Comment on: A Wandering Mind Is an Unhappy Mind by Matthew A. Killingsworth and Daniel T. Gilbert; 12 November 2010 Vol 330 Science p. 932 In this study, the authors asked study participants to rate their feelings, current activities and mind wandering. The authors state that the results revealed study participants “were less happy when their minds were wandering than when they were not and were considerably unhappier when thinking about neutral topics… or unpleasant topics than about their current activity”. Although participants’ minds “were more likely to wander to pleasant topics (42.5% of samples) than to unpleasant topics (26.5% of samples) or neutral topics (31% of samples), they were no happier when thinking about pleasant topics than about their current activity.” The authors conclude “a wandering mind is an unhappy mind”.
Is this a reasonable conclusion? Let's look more closely at the evidence: subjects answered a happiness question (“How are you feeling right now?”) on a continuous sliding scale from very bad (0) to very good (100). Now I’m assuming that for most people, anything under 50 would be leaning unhappy – from a little bit to a whole lot – and anything over 50 would be leaning happy. Here are the approximate* mean happiness scores for mind wandering categories: pleasant mind wandering – 69; neutral mind wandering – 61; and, unpleasant mind wandering – 42. Ok, stating the obvious: except for unpleasant mind wandering, these means do not reflect unhappiness. And is it even newsworthy that unpleasant mind wandering is associated with unhappiness, given that “unpleasant” and “unhappy” generally go together? It’s like saying “When I think unhappy thoughts, I feel unhappy”. Duh.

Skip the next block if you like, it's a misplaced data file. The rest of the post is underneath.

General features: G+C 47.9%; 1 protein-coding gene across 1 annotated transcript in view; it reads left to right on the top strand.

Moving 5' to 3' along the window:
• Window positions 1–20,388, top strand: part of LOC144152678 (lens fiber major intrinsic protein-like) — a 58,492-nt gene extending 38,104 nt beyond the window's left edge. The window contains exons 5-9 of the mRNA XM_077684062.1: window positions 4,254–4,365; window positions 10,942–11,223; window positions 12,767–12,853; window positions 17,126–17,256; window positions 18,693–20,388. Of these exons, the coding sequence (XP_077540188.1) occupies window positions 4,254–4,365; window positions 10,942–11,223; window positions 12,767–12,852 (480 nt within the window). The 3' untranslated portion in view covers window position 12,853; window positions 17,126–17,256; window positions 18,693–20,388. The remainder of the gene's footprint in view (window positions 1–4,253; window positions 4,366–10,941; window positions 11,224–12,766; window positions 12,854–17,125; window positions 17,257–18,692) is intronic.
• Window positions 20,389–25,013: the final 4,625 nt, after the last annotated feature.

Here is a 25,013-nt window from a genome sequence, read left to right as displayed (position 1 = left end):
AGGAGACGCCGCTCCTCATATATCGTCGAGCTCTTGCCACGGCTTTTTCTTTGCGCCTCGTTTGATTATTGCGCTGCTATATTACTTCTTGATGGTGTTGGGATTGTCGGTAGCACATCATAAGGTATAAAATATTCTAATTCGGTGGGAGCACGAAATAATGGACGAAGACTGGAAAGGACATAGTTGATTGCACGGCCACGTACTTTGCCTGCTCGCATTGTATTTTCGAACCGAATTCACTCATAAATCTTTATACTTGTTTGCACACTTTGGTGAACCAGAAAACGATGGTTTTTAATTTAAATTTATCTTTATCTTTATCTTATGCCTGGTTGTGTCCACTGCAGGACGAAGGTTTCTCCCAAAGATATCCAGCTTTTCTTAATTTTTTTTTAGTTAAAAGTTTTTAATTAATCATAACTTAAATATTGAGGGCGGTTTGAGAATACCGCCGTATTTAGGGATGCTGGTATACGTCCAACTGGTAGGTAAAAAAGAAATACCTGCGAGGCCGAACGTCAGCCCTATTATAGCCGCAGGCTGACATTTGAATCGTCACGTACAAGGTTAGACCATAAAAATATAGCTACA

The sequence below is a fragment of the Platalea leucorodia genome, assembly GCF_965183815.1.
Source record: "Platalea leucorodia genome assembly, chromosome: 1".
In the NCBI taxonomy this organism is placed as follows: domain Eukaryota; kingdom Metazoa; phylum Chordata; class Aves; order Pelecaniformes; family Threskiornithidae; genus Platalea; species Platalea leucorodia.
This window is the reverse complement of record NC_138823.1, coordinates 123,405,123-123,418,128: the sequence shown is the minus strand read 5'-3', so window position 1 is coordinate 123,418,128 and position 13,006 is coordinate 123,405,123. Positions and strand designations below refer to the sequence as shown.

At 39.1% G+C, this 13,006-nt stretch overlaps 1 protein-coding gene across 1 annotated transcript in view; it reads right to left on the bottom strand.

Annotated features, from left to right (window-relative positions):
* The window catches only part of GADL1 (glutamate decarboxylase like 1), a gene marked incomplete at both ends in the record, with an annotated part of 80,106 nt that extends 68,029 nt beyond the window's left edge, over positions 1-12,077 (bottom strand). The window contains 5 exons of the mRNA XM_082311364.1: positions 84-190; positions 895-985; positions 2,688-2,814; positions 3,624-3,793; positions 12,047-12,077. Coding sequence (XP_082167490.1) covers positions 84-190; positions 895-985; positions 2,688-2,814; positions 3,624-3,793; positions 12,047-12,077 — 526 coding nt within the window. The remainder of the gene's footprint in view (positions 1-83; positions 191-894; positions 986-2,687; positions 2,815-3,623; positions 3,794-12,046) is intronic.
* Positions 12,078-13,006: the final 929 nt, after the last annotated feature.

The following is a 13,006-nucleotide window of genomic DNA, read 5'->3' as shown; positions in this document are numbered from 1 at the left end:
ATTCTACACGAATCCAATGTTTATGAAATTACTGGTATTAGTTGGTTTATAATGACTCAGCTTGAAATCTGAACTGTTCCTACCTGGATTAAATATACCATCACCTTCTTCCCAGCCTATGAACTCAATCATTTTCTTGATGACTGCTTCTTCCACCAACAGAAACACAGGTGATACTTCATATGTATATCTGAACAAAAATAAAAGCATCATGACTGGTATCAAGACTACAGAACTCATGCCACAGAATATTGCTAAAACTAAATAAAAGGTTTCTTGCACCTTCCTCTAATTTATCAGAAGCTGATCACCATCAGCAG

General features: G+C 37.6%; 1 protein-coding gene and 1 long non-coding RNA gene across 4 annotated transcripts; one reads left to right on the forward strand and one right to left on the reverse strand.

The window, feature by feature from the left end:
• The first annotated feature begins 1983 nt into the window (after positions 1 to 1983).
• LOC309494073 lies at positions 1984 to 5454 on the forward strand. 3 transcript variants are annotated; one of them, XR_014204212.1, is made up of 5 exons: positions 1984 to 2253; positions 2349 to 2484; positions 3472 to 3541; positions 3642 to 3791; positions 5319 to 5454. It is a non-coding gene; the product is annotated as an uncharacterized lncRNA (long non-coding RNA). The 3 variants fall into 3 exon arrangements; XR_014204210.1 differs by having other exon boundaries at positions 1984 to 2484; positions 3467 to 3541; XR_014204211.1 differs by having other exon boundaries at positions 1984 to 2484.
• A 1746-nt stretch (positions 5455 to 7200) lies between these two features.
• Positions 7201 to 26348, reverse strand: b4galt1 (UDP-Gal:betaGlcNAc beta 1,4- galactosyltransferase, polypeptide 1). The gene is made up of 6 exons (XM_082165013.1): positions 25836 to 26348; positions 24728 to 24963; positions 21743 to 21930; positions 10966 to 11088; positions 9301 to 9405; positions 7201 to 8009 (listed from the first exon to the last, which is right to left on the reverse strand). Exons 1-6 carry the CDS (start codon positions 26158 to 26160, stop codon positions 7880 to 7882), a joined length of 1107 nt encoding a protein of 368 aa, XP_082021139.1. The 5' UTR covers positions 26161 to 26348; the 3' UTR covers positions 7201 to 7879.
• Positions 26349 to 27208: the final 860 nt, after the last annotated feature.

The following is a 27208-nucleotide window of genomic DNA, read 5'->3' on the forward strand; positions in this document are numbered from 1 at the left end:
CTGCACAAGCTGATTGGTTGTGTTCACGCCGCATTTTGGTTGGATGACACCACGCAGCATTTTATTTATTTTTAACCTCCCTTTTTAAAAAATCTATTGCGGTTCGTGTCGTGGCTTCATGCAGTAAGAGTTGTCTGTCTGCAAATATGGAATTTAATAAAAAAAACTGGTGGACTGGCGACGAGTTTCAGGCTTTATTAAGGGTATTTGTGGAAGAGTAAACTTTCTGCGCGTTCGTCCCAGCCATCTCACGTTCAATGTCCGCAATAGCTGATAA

The authors' unwarranted conclusion, and the title of their paper, isn’t even an example of calling the glass half empty. It’s calling a glass that’s three-quarters full half empty.
*I say “approximate” because for some reason the authors only show the means as bubbles on a graph but don’t provide the exact numbers.